Heart Of Gold by Neil Young Lesson

Learn to play Heart Of Gold by Neil Young on JustinGuitar!

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Hi Justin,
There is a convention for tabbing harmonica and plenty of tabs on the net. As a long term harmonica player I can recommend;
It’s free, has a huge collection of tabs inc. Heart of Gold
Hope this is of use.

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I’m just starting grade 2 and having a lot of fun with it. Learning air chords for the “Neil Young C”. The little riff is very fun to do over and over too…so far no complaints in my house on this. lol. One thing I find happens is the position of my pick moves as I strum and when I come back to the riff it isn’t in the most ideal position. Anyone else find this?

I still struggle with this sometimes. For me, the pick rotates between my fingers as I strum sometimes, and before I realize it, it is pointed 90 degrees from where it should be!

I found that the nylon picks with a rough surface help to minimize this. However, gentler strumming and lots of practice probably helped just as much as the picks did.

The picks are available from Amazon, Sweetwater, etc.

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The other question I’d ask is what thickness of pick do you use? The thicker / more rigid the pick you use, the more it’s likely to get dislodged when you strum. Personally I play this song with either a paper-thin 0.46mm pick or at most a 0.60mm pick.

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I’m currently working on Heart of Gold - Neil Young. Playing along with the track on Justin’s app. I’ve finished Grade 1 and I’m going to park for a bit and perfect my chord changes.

I’ve been working on it at 80% tempo, and the chord changes at that speed, are ok, I’d say around 75% (that bloody C chord :laughing:).

My question is that the strumming at that speed feels awkward. In other words, the strumming is palpably too slow and makes it distracting and weird. But at the next increment (90% tempo), I can’t hit the chords enough to make a fairly nice sounding song.

Recommendations on how to proceed with practice on this song? Stay at the speed and deal with the awkwardness of strumming or take it up a notch and feel like I’m botching the chords? :laughing:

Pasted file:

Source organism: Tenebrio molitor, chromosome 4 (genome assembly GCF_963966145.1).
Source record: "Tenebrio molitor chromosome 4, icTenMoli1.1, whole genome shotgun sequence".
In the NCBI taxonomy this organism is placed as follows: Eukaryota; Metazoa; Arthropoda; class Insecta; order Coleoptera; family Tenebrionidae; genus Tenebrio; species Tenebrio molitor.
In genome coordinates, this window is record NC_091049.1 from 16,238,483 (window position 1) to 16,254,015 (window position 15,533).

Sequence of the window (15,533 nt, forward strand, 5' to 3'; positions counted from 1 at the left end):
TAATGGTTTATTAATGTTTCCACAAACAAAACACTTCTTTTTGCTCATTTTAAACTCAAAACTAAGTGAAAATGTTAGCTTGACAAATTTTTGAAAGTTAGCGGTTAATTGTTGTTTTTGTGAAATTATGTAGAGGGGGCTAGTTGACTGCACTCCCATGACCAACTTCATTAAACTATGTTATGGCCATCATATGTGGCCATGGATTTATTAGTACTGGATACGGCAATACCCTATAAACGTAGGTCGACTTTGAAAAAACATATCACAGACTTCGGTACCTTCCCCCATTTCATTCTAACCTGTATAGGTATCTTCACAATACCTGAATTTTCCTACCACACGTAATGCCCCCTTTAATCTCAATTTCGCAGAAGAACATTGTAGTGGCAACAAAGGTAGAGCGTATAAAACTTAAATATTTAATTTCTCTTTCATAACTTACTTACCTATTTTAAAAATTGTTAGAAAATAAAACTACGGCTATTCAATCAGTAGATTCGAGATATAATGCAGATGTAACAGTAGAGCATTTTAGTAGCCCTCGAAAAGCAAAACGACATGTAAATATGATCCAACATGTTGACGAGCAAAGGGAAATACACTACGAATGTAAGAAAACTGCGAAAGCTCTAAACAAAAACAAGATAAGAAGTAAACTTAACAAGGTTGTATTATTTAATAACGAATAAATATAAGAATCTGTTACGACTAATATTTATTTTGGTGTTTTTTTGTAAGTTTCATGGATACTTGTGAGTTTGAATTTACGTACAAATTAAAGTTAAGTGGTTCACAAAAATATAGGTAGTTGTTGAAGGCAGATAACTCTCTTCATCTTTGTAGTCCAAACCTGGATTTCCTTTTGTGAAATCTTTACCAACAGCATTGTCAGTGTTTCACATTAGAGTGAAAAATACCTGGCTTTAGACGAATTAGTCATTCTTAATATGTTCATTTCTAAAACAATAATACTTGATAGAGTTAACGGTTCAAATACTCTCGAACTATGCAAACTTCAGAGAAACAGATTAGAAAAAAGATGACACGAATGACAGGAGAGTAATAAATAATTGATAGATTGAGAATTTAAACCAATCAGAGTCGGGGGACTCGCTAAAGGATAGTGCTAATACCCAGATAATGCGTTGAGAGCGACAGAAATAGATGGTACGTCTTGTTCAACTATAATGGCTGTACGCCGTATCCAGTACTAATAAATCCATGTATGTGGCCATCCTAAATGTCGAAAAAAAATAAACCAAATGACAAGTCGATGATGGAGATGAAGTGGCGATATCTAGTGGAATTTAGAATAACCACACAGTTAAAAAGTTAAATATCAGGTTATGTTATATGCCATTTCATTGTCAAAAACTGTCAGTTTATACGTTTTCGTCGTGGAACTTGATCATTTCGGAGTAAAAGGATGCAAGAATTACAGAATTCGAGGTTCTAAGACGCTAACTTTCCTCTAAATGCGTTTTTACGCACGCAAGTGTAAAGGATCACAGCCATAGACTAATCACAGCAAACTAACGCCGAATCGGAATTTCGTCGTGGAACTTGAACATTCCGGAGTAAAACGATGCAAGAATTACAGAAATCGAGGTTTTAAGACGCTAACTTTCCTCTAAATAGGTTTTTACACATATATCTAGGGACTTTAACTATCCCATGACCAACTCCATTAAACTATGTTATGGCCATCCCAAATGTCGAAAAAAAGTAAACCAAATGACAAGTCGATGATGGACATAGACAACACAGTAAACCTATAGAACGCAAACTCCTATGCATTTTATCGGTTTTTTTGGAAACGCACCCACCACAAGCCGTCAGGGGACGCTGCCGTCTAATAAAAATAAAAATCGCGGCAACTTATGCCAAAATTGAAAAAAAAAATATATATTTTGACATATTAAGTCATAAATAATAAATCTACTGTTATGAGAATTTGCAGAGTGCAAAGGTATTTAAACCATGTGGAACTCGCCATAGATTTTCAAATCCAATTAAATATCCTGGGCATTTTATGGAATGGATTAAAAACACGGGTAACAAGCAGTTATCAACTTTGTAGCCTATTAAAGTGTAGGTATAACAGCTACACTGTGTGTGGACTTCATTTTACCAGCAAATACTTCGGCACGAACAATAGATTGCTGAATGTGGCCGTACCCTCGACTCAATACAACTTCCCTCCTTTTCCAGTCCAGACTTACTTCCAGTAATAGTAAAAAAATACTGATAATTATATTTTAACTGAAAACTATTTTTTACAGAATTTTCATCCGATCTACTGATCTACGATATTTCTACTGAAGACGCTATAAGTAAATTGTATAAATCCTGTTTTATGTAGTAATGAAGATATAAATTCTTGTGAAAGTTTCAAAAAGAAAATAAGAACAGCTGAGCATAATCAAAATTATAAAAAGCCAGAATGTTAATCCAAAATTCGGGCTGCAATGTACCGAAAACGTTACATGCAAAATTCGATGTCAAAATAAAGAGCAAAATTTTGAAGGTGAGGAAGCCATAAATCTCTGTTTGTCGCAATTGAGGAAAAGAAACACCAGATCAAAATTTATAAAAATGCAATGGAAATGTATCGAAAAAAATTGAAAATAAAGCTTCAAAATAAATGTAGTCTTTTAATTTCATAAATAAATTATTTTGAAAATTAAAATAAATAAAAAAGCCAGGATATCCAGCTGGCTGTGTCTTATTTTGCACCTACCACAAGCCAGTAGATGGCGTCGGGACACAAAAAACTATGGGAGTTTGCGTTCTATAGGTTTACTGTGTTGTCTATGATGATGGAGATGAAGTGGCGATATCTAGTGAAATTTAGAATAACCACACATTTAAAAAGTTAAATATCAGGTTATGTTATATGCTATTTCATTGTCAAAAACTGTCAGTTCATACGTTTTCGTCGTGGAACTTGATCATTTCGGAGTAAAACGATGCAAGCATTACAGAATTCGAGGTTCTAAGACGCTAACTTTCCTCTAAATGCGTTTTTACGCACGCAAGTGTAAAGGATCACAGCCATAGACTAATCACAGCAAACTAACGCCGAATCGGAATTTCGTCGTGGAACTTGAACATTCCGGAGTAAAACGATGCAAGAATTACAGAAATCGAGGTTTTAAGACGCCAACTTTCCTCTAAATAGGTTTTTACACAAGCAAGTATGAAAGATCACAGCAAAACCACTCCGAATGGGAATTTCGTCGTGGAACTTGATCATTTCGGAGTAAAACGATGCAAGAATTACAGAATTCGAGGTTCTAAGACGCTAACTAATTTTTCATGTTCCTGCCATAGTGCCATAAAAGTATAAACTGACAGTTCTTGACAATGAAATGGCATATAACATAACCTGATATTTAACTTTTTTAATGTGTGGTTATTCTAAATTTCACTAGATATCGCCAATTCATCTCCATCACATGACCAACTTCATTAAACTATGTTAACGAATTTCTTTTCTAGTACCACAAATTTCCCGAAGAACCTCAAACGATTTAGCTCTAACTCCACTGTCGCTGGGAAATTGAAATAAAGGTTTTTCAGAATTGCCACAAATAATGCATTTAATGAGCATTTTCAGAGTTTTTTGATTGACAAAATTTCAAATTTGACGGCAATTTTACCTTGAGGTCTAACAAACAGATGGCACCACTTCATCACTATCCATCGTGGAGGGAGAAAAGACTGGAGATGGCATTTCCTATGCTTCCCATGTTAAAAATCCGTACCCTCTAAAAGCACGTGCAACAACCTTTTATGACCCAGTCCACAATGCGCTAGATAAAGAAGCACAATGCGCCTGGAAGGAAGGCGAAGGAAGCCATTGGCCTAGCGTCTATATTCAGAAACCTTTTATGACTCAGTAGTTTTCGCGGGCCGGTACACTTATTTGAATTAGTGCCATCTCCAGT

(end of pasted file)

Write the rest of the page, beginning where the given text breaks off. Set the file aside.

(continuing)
That’s my advice. It’s taken me a long while to learn to resist the temptation to speed things up. I now push myself to play at the pace (slower) that’s accurate before speeding up.


I’m with you on that one! I am mostly just fine with C when I do OMC, but throw it into a song and I tend to get flustered.

Everyone I have ever seen giving advice on this kind of question always, always, always says the answer is to keep it slow. I have a hard time with strumming in rhythm at slow tempos. I can hit the chords by slowing down, but I am constantly waaaaaaay off the beat. I think it is because I have too much time to think between strums, and you know what they say about that? If you’re thinkin’ you’re stinkin’!

To be fair, I am not particularly on the beat at any tempo, but it isn’t as noticeable at a faster tempo.

YES! Exactly this! :rage: I know it will come though, so I’m keeping at it :sweat_smile:

Reading what you said, I wonder if perhaps we have the same tendency on the tempo, and maybe that’s why I have trouble playing songs I’m familiar with at slower speeds. Maybe you don’t have trouble with tempo or rhythm at all, but you actually have and in-ate ‘sense’ of them. Maybe you, like me, have trouble subconsciously adjusting to a tempo that is too slow for a song that you know should be a certain tempo?

I played the clarinet in Concert Band from the age of 10, and Concert and Jazz Band in High School. If I pick it up today, I can play it…granted, I might squeak and squalk it a bit, but put a piece of music in front of me and in a while, I’ll squalk it for you :laughing:. Tempo and rhythm has stuck with me ever since, so I wonder if that’s why playing a familiar tune slower than I know it should be in my subconscious is the reason it’s so distracting for me? Things for me to ponder :thinking:

Nope! I have pretty much no sense of rhythm under any circumstances, but it feels worse at slow tempo. I’m like Navin Johnson in the beginning of “The Jerk.” (Funny movie, you young folks should look it up. Stay away from the cans! He hates these cans!!)